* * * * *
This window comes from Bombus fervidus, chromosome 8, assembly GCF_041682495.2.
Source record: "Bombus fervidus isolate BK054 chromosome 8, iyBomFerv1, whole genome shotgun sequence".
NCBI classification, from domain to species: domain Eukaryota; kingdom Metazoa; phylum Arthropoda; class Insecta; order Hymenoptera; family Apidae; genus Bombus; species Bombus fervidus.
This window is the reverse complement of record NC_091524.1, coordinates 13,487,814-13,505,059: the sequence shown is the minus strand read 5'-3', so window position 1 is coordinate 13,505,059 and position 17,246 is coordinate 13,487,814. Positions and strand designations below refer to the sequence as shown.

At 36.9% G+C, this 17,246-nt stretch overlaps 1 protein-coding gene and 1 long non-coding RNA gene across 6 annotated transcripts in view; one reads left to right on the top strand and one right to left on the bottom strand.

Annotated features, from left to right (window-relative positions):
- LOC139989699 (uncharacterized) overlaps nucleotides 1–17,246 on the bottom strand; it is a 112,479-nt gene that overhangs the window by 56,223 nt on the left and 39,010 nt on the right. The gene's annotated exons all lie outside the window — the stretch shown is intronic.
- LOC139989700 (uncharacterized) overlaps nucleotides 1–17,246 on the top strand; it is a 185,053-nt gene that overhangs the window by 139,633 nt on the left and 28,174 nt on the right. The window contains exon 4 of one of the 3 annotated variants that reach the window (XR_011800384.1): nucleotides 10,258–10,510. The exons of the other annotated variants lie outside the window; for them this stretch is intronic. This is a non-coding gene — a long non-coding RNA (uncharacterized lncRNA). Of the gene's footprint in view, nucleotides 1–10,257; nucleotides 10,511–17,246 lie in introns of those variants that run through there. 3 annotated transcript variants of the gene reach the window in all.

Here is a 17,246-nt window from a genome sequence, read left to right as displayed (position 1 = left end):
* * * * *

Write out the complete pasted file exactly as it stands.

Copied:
This window comes from Bombus fervidus, chromosome 8, assembly GCF_041682495.2.
Source record: "Bombus fervidus isolate BK054 chromosome 8, iyBomFerv1, whole genome shotgun sequence".
NCBI classification, from domain to species: domain Eukaryota; kingdom Metazoa; phylum Arthropoda; class Insecta; order Hymenoptera; family Apidae; genus Bombus; species Bombus fervidus.
This window is the reverse complement of record NC_091524.1, coordinates 13,487,814-13,505,059: the sequence shown is the minus strand read 5'-3', so window position 1 is coordinate 13,505,059 and position 17,246 is coordinate 13,487,814. Positions and strand designations below refer to the sequence as shown.

At 36.9% G+C, this 17,246-nt stretch overlaps 1 protein-coding gene and 1 long non-coding RNA gene across 6 annotated transcripts in view; one reads left to right on the top strand and one right to left on the bottom strand.

Annotated features, from left to right (window-relative positions):
- LOC139989699 (uncharacterized) overlaps nucleotides 1–17,246 on the bottom strand; it is a 112,479-nt gene that overhangs the window by 56,223 nt on the left and 39,010 nt on the right. The gene's annotated exons all lie outside the window — the stretch shown is intronic.
- LOC139989700 (uncharacterized) overlaps nucleotides 1–17,246 on the top strand; it is a 185,053-nt gene that overhangs the window by 139,633 nt on the left and 28,174 nt on the right. The window contains exon 4 of one of the 3 annotated variants that reach the window (XR_011800384.1): nucleotides 10,258–10,510. The exons of the other annotated variants lie outside the window; for them this stretch is intronic. This is a non-coding gene — a long non-coding RNA (uncharacterized lncRNA). Of the gene's footprint in view, nucleotides 1–10,257; nucleotides 10,511–17,246 lie in introns of those variants that run through there. 3 annotated transcript variants of the gene reach the window in all.

Here is a 17,246-nt window from a genome sequence, read left to right as displayed (position 1 = left end):